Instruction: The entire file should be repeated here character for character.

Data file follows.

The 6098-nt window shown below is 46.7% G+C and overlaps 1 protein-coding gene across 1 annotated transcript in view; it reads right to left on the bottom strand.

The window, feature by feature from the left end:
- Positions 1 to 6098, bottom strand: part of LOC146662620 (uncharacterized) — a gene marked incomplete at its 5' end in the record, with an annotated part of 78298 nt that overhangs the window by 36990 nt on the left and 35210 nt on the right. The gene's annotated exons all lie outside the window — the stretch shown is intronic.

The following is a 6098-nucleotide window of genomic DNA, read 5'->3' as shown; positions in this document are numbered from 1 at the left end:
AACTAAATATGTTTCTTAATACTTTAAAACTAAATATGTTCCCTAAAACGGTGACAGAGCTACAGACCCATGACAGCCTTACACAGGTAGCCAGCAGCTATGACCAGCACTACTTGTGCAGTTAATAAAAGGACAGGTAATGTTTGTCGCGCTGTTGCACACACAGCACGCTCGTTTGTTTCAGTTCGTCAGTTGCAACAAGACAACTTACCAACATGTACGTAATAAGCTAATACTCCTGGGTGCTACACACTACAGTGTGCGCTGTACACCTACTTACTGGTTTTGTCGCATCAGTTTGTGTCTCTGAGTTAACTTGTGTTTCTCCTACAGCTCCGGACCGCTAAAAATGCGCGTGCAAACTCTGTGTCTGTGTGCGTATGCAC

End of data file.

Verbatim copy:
The 6098-nt window shown below is 46.7% G+C and overlaps 1 protein-coding gene across 1 annotated transcript in view; it reads right to left on the bottom strand.

The window, feature by feature from the left end:
- Positions 1 to 6098, bottom strand: part of LOC146662620 (uncharacterized) — a gene marked incomplete at its 5' end in the record, with an annotated part of 78298 nt that overhangs the window by 36990 nt on the left and 35210 nt on the right. The gene's annotated exons all lie outside the window — the stretch shown is intronic.

The following is a 6098-nucleotide window of genomic DNA, read 5'->3' as shown; positions in this document are numbered from 1 at the left end:
AACTAAATATGTTTCTTAATACTTTAAAACTAAATATGTTCCCTAAAACGGTGACAGAGCTACAGACCCATGACAGCCTTACACAGGTAGCCAGCAGCTATGACCAGCACTACTTGTGCAGTTAATAAAAGGACAGGTAATGTTTGTCGCGCTGTTGCACACACAGCACGCTCGTTTGTTTCAGTTCGTCAGTTGCAACAAGACAACTTACCAACATGTACGTAATAAGCTAATACTCCTGGGTGCTACACACTACAGTGTGCGCTGTACACCTACTTACTGGTTTTGTCGCATCAGTTTGTGTCTCTGAGTTAACTTGTGTTTCTCCTACAGCTCCGGACCGCTAAAAATGCGCGTGCAAACTCTGTGTCTGTGTGCGTATGCAC